What’s being done to burn cleaner car fuel, improve air that everyone breathes This year was supposed to be the last before Ukraine switched to high-quality, environmentally friendly gasoline and diesel fuels for cars. But the industry-wide move to Euro-4 standard fuel, originally set for Jan. 1, 2011 by the government, could be postponed until 2013, as many fuel producers say they are not ready and need more investment in production. The rising use of automobiles by Ukrainians, in tandem with continued use of low-quality fuels, is a major cause of the choking pollution experienced in cities across the country. And use of low-quality fuels can also negatively affect the performance of some modern cars that are made to run on the latest fuels. Ukraine has been gradually moving toward cleaner fuels since 2000, when it declared its plan to follow European emissions standards. In 2005, the country signed a roadmap with the European Union aimed at improving fuel quality and reducing harmful emissions according to the “Euro” scale. Euro-4 fuels, which became standard in Europe in 2005, emit less than half the amount of toxic carbon monoxide as Euro-2 fuels, the current standard in Ukraine. While there has been some movement in the right direction, overall progress seems to be hitting road blocks along the way. “The movement toward more clean fuel has slowed due to little encouragement from the government and lack of motivation to invest into moderniza-

tion from owners,” said Serhiy Kuyun, head of the A-95 consulting group, which specializes in the oil and gas sector.

Spluttering progress One of the major steps forward was made when the government approved the Euro-2 standard in 2006 and set the goal to move to Euro-4 from the 2008. “Then the industry first asked for additional time – three years – to conduct the necessary modernization on production, and the government agreed [to push the date back to] January 2011,” said Kuyun. As the deadline approaches, industry experts say only two fuel processing plants in the country are prepared for Euro-4 standard: TNK-BP’s plant in Lysychansk, which has a 23 percent market share, and Lukoil’s plant in Odesa, which controls 8 percent of the market. Other major fuel-processing plants, such as Privat Group’s plant in Kremenchuk, which has a 25 percent market share, and state-owned plant Shebelynka, with a 6 percent market share, as well as the smaller Nadvirna and Drohobych plants, also controlled by Privat Group, are not ready to produce Euro-4. Oksana Volosko-Demkiv, partner at the Center for Environmental Consulting and Auditing, which works in environmental protection, said most fuel processing plants in Ukraine haven’t carried out overhauls – not because of a lack of financial assets, but due to a lack of business culture and responsibility.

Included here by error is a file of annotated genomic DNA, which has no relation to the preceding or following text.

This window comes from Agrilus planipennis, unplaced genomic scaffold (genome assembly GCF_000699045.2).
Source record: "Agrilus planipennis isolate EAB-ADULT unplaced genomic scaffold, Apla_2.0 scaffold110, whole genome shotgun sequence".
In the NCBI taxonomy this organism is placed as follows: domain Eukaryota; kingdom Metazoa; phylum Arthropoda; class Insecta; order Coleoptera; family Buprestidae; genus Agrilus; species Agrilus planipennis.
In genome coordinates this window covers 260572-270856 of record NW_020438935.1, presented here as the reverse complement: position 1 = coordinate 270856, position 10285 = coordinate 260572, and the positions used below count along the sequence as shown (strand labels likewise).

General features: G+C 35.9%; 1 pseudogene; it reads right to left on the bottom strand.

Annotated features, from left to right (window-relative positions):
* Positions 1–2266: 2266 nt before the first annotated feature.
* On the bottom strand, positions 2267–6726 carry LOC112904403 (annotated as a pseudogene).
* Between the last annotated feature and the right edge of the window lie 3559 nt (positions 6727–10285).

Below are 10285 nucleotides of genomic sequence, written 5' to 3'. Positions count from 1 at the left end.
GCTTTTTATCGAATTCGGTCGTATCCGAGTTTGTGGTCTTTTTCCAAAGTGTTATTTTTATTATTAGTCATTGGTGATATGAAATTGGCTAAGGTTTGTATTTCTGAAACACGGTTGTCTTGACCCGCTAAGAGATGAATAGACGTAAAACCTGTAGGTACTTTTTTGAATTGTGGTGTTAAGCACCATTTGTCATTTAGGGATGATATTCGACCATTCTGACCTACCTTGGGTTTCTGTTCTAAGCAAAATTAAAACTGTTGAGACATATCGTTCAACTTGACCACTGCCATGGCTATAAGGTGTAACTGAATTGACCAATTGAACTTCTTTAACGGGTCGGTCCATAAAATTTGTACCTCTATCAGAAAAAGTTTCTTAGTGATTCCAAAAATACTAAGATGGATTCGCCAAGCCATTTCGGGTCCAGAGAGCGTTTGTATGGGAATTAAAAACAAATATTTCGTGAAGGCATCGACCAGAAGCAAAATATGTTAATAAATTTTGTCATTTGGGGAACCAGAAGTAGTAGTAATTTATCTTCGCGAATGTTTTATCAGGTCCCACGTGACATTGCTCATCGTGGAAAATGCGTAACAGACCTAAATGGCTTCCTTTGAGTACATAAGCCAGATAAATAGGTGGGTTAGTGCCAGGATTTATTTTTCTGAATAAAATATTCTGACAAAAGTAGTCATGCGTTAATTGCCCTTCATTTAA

Æ Shift to cleaner fuels is filled with delays and missed deadlines “Many work with old-fashioned equipment because legislation is weak and doesn’t set responsibility for polluting the environment, meaning modernization is [the company’s] decision,” said Volosko-Demkiv. Ukrtatnafta, the subsidiary of Pryvat Group that operates Kremenchuk fuel processing plant, couldn't be reached for comment. In response to this situation, the Ministry of Fuel and Energy last month suggested moving the deadline later – to Jan. 1, 2013. The ministry didn’t respond to emailed questions. Although the final decision is still being made, market insiders expressed concern. Fuel producers are concerned that after pumping millions of dollars into modernization, they will now be in a disadvantaged market position. “Our main refinery [in Lysychansk] will produce only Euro-4 standard from the 2011. And we will have to sell

European Emission Standards for petrol and diesel fuels (Euro 1-6) Grams of Carbon monoxide (CO) per kilometer More polluting

GNATIV@KYIVPOST.COM

Standards for petrol Standards for diesel

3.16 3.16

2.3

2.2

Cleaner

BY O L G A G N AT I V

0.64 Euro-1

Euro-2

Euro-3

1.0

1.0

1.0

1.0

0.5 Euro-4

0.5 Euro-5

0.5 Euro-6

Source: Directive of the European Commission

it for the same price as other players sell Euro-2 fuel,” said Dmitri Zverev, TNK-BP’s press-secretary in Ukraine.

Negative effects The postponement of the shift toward Euro-4 has a significant ecological impact because it slows the movement to more ecologically friendly fuel consumption in Ukraine. If the government approved Euro-4 standards enforcement from 2011, old-fashioned and polluting patrols, like the A-76-80 would disappear completely, explained TNK-BP’s Zverev. The market of low quality fuel also affects car imports, especially those with more ecological engines. Oleksiy Litvinov, product and pricing manager at Toyota Ukraine, says that low official standards of fuel in Ukraine